Mea Maxima culpa! That’s Latin for “My GREATEST fault.”
In my last post I referenced an article from the New American without researching any further into the background of the New American or any further developments of the case being discussed. On the first point, it turns out that the New American is the voice of the John Birch Society. That’s not an organization I consider to be either reliable or to which I’d have my name attached. I received the article via email from a valued friend and considered it trustworthy on that basis alone. I doubt she even realized the connection with JBS. My failure was in looking any further beyond that.
On the second point, Colleen Nestler’s restraining order against David Letterman was eventually vacated as frivolous. That, too, should have been reported.
However much I failed in these two points, though, they do not detract from the overall message of what I had to convey. Consider these statements:
From ifeminists .com, written by Wendy McElroy,
Volokh's colleague, David Kopel, used the case as an opportunity to condemn the restrictions Federal Temporary Restraining Orders place on their targets in terms of self-defense, and the “feminist community” that supports such restrictions and encourages “the authorities always to ‘believe the victim’ who complains of intimate partner abuse.’ Kopel believes that the case shows that such restraining orders are issued too readily and are too restrictive.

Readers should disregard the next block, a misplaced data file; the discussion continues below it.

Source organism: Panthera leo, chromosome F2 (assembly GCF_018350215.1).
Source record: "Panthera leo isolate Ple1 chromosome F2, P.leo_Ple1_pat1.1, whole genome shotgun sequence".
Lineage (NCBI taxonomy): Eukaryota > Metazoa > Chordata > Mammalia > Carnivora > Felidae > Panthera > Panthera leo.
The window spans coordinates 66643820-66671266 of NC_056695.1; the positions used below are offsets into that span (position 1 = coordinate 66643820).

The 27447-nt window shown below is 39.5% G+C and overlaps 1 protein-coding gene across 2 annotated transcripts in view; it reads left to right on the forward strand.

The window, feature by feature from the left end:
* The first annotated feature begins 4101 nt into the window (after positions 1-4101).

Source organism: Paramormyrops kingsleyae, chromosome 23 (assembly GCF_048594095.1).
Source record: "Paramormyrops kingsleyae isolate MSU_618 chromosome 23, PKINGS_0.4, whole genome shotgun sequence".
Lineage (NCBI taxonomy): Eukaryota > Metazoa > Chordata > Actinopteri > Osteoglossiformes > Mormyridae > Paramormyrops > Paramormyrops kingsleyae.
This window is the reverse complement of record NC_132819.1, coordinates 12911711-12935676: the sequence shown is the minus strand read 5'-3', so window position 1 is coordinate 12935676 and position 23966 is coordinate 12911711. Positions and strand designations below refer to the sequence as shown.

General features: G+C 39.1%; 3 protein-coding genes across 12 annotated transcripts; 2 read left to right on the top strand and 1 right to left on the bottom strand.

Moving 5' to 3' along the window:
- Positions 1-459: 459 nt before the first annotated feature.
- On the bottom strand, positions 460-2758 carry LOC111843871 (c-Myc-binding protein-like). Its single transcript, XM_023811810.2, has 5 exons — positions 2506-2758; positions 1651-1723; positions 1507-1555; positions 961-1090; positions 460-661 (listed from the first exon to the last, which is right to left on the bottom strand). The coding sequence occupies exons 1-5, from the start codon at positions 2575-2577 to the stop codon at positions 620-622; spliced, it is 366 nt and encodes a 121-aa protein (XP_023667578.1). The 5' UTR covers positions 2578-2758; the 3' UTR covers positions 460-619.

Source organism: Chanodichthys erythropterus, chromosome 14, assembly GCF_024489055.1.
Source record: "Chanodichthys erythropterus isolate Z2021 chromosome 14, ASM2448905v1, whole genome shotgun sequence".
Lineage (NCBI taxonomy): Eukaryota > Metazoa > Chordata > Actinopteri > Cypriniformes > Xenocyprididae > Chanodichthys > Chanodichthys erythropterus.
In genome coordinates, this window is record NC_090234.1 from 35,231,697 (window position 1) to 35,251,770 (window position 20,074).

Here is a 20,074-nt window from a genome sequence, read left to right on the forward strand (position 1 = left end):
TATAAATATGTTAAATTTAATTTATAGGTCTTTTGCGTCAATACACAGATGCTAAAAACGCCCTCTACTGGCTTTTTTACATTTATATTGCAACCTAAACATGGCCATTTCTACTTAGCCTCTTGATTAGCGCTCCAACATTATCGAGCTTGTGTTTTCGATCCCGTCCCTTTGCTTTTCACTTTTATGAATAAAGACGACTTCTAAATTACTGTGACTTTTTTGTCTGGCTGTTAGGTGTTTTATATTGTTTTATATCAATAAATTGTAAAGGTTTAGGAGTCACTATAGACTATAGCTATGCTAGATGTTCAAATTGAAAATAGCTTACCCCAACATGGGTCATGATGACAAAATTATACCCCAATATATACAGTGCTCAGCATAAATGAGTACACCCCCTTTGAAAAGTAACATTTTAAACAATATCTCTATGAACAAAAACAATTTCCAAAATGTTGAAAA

McElroy strikes at the issue with clarity and acute insight:
The seeming ease with which TROs are issued constitutes a problem for those who wish all restraining orders to be taken seriously. Any court order that can be obtained over the phone by stating a fear, or picked up at Window 3 in a little over an hour, trivializes the process.
But a TRO is not trivial. It is a legal constraint upon another human being’s freedom. It should be issued only in the presence of a real threat. False or frivolous applications should be viewed in the same manner as are false police reports.
False police reports—much like Potiphar’s wife’s report to the palace guards against Joseph—still result in the restraint of a person’s freedoms when they are received as though they are the truth. This is why this issue is one of the Eighth Commandment.
It is sad that we Lutherans no longer read the Apocrypha as often or as eagerly as we once did in Luther’s day. The books serve well as devotional material, to teach the soul and train it well for spiritual warfare. Luther found the story of Susanna a good illustration of the Eighth Commandment, and used it as such in his Catechism.
So while I do not stand by my previous source, I do stand by what I wrote. The facts of Colleen Nestler’s TRO against David Letterman can be verified through several resources. The New American need not be one. I should have also included the conclusion to the story. My apologies for not doing so. But unless convinced I’m wrong on other points, I’ll not apologize for anything else I wrote. There are two sides to every story, no matter who’s telling the tale.